Red Packets & Yellow Lions

“Has the table been set?,” asks Eldest Auntie as I return to the kitchen for what seemed to be like the hundredth time.

“Yes, and ChuenChuen has counted the chopsticks – we should have just enough for everyone.”

Outside, controlled chaos reigns. The old, laminated formal dining table, peeling at the edges, has been expanded to fill most of the space. Off in the corner of the L-shaped living area, mismatched trestle tables have been set up to form one long continuous counter. Dark brown chopsticks and white ceramic spoons have been rather haphazardly laid out. All the chairs in the house have been pressed into service – plain rickety benches sitting alongside the good dark wood armchairs, bright red plastic stools brought in from outside and wiped down.

Pomelo and altar

The space is filled with people – my uncles, aunts, cousins, their children, all wearing shades of scarlet or yellow – the colours of luck and of money as well as prosperity, all shouting, or gambling, or snacking on New Year delicacies while my Grandmother sits in the corner, imperiously commanding her brood to “bring out more drinks for our guests!” and “fill up the prawn cracker bowl!” The ceiling fan is working overtime, but no one notices, as the sun beats down on the yellow tiles outside and the heat swells.

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Lunch time

This is Chinese New Year in Malaysia, and it’s the annual reunion meal at my Grandmother’s house, when the family gathers to gossip, catch up and most of all, eat. The ancestral altar has been newly dusted down, and the electrical candles cast a crimson glow on the bright green pomelo offering sitting by the family’s name plaque. Every time someone new walks in the door, the air erupts with exuberant shouts of “gong hey fatt choy!” and red packets, angpau, stuffed full with money, are handed out to the young and unmarried, who add these to the stash in their pockets or bags.

yu sang

We gather around to eat, standing packed like a group of sardines at the table, chopsticks at the ready. It’s time for the yu sang, a rainbow coloured, salad-like dish of sliced white radish, sweet carrots, red peppers, pink pickled ginger, bright bits of chilli, chopped peanuts, sesame seeds, five spice, and piquant plum sauce. We have ours with raw fish – yu, the Chinese word for fish, being synonymous with “abundance”. My cousins jostle around the table and at the signal, we start tossing the ingredients, loudly enunciating auspicious wishes as we do so. The table is littered with enthusiastically tossed bits of vegetables by the time we’re done.

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Chinese New Year colours

Before we can start on the main dishes though, the unmistakable sound of drums stills the incessant talking. A moment’s pause, and a flurry of chopsticks ensues as the children and the young-at-heart race to the windows – a lion dance has started outside. In the blistering heat, there are two lions – one scarlet, the other canary-yellow, both dancing felinely to the beat of a mighty drum. They cock their heads, as if listening, blink and twitch their tails, then leap into acrobatics, swirls of colour weaving around each other.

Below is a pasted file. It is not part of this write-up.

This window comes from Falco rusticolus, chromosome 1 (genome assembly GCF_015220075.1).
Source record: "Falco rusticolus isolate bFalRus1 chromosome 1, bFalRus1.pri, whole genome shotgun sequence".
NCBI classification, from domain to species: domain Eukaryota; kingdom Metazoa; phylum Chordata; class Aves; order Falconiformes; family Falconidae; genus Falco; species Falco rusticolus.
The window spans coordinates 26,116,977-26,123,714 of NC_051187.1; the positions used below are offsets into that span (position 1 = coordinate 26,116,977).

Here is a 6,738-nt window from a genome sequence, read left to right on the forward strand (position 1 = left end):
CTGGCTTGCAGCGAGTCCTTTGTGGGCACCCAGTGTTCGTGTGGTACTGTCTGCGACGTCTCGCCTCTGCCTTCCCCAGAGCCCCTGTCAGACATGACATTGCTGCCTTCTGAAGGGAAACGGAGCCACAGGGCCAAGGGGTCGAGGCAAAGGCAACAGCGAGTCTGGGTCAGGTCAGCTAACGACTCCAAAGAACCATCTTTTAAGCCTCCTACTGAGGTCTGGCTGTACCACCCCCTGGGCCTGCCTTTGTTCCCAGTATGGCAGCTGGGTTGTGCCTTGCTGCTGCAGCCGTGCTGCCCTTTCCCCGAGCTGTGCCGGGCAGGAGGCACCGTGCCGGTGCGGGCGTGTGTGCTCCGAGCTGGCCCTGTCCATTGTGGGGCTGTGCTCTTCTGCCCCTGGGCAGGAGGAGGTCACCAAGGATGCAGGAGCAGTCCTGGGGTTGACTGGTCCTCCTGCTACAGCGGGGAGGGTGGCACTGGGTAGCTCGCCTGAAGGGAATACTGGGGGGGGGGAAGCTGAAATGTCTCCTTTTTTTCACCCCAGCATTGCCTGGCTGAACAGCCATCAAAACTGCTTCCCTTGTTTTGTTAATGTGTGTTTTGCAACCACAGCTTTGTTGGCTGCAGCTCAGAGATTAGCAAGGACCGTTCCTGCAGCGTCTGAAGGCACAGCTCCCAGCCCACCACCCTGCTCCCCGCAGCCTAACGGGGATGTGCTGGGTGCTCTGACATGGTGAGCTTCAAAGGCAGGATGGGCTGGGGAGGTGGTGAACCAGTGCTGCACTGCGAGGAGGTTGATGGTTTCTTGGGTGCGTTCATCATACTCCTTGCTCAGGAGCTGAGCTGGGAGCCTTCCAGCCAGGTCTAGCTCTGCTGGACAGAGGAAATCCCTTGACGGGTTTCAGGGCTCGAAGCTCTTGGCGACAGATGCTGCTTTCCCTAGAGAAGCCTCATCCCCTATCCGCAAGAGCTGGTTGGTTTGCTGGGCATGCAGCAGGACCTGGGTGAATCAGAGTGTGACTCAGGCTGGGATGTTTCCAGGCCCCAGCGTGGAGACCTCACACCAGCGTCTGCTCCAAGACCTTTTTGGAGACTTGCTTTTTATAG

They are offered a pyramid of orange kam, or mandarins, stacked like golden ingots on a plate, which the red lion proceeds to “eat”, leaving behind an arrangement of peeled citrus sections. On the balcony above, a head of pale-green lettuce hangs. Hidden in this is a red packet of money, which the lions must reach. Forming a human pyramid, the troupe send their strongest, nimblest, most cat-like member up with the heavily embellished yellow lion’s head, the golden details on his costume glimmering in the strong sunlight. Having reached it, the lion places the red packet into safekeeping and “spits” out lettuce leaves over all the spectators, a tradition known as cai ching, before jumping back down again.

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Lions CNY

The drumbeats slow, then stop, as the lions leave. We return to our hastily abandoned lunch, the toppled stools, the still-warm bowls of food. In my pocket, the crisp edge of a red packet sits, as warm and welcoming as the promise of prosperity.

This post was inspired by The Daily Post’s Weekly Writing Challenge. This week’s brief was to “incorporate a splash of colour into your posts.” I had been meaning to post about Chinese New Year for awhile now, and what better topic for a focus on colour than a local festival?

What are the most colourful local festivals that you’ve experienced on your travels?

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  1. Wow what lovely colours! For me too, the Chinese New Year festivities happening locally are quite colorful and entertaining. I’m not sure I’ve experienced anything that tops that so far….Congrats on being FP!